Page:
“I’ve heard from inside China that after Tillerson’s visit, they really did scratch their heads on how they can do more on North Korea,” Paal, who ho served as White House director of Asian affairs in the Reagan and George H.W. Bush administrations, said in an interview. “They’re not going to deliver Kim Jong Un’s head on a platter. But they are looking to see if there are areas where they can do more.”
Paal, who was briefed by Trump administration officials in advance of the trip, said the White House may have set its expectations too high.
“They are talking about setting deadlines for fixing the problem. Well, good luck with that at this kind of meeting,” he said. “It sounds to me like they have a very undeveloped or you might say immature sense of what you can do in meetings like this and how you work a relationship with China.”
Leading up to the summit, Trump escalated his attacks on China for taking U.S. jobs and contributing to the hollowing out of the U.S. manufacturing sector.
On March 31, Trump signed an executive order requiring a comprehensive study to identify every form of “trade abuse” that contributes to U.S. deficits with other countries. The $347 billion deficit with China last year accounted for almost half of the total U.S. trade deficit.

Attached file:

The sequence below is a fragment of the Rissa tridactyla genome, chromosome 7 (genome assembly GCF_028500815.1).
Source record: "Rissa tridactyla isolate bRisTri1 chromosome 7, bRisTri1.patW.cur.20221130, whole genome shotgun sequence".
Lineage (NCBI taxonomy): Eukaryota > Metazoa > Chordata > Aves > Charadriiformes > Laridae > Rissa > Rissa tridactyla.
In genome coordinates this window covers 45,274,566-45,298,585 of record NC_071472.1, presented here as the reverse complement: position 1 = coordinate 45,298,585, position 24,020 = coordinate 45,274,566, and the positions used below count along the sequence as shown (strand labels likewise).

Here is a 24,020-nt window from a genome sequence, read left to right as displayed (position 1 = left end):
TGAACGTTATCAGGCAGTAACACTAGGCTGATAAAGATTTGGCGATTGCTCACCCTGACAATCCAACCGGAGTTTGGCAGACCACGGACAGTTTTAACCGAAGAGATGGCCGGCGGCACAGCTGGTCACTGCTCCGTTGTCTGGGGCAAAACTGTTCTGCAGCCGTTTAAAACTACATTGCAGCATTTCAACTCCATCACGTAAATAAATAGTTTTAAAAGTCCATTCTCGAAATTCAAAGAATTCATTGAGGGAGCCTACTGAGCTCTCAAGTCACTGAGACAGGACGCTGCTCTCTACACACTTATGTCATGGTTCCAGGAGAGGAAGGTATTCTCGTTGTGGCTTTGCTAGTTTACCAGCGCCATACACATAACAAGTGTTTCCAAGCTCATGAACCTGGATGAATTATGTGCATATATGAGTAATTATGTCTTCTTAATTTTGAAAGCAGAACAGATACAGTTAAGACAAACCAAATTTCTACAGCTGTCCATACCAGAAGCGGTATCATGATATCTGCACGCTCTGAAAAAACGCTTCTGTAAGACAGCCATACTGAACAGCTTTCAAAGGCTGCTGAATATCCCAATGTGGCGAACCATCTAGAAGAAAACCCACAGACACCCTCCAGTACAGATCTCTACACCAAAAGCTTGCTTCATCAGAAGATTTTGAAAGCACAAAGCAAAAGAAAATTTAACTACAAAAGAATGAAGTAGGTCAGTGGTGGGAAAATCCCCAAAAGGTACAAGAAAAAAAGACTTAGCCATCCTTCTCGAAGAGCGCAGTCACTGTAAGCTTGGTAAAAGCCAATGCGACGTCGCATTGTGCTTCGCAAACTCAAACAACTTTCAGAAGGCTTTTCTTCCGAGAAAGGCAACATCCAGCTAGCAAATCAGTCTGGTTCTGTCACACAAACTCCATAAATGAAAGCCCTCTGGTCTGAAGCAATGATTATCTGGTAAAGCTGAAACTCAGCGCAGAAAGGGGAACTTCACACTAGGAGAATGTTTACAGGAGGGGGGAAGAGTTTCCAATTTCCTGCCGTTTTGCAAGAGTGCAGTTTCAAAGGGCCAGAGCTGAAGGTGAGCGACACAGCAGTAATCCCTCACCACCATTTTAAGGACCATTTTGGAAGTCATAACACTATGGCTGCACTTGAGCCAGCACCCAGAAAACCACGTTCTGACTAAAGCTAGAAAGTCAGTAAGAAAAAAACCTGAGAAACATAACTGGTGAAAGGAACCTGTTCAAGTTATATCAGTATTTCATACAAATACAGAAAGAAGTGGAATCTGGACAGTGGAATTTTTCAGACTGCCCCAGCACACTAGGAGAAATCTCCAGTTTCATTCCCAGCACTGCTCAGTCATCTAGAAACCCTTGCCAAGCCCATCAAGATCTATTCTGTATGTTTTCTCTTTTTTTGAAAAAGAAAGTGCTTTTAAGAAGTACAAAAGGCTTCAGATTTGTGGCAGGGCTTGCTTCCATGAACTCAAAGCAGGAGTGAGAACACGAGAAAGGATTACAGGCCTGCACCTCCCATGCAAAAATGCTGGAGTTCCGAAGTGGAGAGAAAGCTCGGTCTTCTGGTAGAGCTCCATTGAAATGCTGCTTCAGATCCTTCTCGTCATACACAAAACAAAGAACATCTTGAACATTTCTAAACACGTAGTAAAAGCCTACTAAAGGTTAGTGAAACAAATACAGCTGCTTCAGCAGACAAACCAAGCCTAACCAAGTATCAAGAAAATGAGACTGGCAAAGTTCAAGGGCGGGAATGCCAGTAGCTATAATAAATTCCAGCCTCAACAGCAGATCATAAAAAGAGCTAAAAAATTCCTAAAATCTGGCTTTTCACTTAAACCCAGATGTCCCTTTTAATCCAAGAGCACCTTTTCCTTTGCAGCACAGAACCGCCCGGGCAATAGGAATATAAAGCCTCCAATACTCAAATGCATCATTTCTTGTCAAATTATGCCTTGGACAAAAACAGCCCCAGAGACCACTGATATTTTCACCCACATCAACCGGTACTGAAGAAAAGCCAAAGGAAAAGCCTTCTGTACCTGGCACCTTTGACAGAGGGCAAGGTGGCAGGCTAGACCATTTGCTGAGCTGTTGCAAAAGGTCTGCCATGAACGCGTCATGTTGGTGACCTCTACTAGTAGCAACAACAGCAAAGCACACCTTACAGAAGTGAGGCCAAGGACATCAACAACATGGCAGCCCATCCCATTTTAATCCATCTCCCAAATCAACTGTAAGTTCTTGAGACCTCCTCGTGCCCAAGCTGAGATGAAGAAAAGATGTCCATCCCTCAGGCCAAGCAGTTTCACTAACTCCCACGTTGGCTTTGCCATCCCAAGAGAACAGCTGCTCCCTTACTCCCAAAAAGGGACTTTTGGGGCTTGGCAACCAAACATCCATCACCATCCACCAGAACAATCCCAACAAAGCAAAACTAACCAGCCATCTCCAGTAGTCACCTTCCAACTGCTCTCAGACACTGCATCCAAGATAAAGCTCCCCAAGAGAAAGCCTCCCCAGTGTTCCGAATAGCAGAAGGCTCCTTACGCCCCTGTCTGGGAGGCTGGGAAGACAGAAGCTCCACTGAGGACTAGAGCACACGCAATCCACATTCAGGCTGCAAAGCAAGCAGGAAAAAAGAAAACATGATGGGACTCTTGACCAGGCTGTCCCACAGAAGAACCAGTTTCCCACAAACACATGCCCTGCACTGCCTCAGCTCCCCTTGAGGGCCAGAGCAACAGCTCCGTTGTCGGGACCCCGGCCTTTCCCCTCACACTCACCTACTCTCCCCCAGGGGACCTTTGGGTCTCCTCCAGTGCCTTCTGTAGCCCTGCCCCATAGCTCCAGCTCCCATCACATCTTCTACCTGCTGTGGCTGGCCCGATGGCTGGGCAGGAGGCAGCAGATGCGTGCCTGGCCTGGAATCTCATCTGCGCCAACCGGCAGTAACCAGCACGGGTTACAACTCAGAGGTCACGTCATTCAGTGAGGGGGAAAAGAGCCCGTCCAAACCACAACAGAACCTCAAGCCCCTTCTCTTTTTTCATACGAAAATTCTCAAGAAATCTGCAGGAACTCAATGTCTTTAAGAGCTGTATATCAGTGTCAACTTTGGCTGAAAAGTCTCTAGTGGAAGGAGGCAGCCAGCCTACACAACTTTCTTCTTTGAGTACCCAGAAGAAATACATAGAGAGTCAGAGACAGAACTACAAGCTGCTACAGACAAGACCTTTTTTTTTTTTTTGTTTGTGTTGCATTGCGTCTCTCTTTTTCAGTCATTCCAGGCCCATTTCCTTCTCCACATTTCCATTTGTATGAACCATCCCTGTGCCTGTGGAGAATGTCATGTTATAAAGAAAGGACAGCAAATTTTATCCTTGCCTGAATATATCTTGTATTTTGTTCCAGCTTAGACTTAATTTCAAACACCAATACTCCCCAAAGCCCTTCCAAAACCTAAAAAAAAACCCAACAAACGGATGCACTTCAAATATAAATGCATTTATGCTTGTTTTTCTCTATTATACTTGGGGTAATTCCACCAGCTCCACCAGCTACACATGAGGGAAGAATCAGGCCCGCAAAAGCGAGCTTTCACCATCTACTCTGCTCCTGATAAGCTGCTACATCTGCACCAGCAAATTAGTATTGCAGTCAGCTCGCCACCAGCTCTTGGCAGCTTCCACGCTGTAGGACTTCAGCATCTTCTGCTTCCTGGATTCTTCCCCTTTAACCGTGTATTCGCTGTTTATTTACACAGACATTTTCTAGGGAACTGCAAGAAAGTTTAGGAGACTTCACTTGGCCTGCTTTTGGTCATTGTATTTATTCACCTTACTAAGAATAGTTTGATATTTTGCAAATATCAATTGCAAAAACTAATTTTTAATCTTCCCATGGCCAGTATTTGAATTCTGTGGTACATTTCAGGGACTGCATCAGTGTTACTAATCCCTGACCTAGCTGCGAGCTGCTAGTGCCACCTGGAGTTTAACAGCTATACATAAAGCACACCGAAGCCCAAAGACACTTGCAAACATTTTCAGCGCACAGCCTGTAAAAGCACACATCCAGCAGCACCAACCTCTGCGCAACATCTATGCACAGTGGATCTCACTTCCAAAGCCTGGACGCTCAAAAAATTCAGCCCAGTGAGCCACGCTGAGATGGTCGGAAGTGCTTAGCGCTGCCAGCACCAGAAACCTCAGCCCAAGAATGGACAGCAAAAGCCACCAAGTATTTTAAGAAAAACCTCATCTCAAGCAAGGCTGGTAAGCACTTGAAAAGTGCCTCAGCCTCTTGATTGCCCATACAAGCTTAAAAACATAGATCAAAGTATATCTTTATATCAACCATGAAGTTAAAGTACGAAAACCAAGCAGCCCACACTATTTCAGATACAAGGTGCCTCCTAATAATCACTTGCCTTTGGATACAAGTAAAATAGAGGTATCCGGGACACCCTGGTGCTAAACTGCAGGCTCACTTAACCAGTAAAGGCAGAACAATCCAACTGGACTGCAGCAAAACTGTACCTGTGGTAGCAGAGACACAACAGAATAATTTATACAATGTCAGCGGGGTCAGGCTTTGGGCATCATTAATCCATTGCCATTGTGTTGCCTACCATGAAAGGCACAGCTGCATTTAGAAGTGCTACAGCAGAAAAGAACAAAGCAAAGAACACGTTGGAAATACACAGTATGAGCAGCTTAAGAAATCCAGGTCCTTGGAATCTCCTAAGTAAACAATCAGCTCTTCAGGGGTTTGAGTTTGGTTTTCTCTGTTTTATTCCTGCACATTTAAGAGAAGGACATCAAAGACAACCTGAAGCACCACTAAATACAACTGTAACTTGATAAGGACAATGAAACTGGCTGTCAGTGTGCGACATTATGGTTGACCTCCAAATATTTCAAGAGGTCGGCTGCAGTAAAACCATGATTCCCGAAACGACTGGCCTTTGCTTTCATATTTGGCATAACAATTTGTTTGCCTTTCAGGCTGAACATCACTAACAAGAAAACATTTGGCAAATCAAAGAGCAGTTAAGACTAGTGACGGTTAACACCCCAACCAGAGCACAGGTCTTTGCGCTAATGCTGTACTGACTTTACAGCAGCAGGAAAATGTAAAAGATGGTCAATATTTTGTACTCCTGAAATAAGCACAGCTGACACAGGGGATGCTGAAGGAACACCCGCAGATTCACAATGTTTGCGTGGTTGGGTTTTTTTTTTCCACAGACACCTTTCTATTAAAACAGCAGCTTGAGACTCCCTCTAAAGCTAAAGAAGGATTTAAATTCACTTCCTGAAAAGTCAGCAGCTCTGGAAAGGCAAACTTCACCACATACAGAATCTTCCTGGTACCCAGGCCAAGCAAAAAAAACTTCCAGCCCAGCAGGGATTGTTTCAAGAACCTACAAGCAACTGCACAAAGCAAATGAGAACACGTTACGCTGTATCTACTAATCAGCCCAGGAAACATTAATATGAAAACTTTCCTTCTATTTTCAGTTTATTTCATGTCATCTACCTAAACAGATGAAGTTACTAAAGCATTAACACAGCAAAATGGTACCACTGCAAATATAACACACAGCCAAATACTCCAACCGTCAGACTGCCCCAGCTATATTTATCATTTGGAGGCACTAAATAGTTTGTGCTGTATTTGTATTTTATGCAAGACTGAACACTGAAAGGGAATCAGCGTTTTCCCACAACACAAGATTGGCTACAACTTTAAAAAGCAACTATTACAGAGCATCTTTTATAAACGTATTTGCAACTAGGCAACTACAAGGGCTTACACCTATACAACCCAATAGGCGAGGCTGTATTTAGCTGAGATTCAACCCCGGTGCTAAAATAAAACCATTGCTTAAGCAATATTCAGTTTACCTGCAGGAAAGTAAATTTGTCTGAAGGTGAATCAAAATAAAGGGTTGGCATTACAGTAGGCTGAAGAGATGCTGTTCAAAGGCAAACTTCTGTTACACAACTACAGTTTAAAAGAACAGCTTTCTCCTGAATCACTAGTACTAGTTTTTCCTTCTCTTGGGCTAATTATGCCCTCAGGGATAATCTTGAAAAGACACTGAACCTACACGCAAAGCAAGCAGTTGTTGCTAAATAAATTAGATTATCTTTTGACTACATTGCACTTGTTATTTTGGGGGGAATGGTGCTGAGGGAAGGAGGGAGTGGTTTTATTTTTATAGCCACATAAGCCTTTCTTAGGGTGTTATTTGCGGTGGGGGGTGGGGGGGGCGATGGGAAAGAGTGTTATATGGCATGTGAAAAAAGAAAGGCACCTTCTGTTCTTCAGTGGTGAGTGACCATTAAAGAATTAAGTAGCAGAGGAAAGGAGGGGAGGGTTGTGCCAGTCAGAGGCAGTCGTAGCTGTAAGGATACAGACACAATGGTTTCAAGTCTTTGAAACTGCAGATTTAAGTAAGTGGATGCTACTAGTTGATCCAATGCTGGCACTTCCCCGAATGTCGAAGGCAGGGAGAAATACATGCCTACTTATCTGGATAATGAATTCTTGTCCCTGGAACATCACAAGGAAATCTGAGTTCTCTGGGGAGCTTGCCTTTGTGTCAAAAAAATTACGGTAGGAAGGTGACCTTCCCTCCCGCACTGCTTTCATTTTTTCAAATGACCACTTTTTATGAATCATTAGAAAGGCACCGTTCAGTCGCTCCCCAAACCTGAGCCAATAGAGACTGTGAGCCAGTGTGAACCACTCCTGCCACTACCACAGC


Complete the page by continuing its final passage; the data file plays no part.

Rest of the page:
At the same time, China is among the top three export markets for 33 American states and Chinese investments have boosted some U.S. industries. Xi will likely highlight China’s U.S. financial investments in the meeting and offer future deals in areas such as aviation and agriculture, Paal said.
The Chinese will try to deter Trump from following through on campaign promises to impose tariffs against China and label the country a currency manipulator.
“The Chinese are acutely aware of the 45 percent tariff threat,” said deLisle, the University of Pennsylvania professor. “They are aware of the currency manipulator threat.”
Chinese leaders may make offers to buy a large number of Boeing Co. airplanes or other investments, allowing Trump to claim he negotiated a deal to help the economy, he said.
“The Chinese know how to play this game,” he said. “They understand the politics of the business relationship.”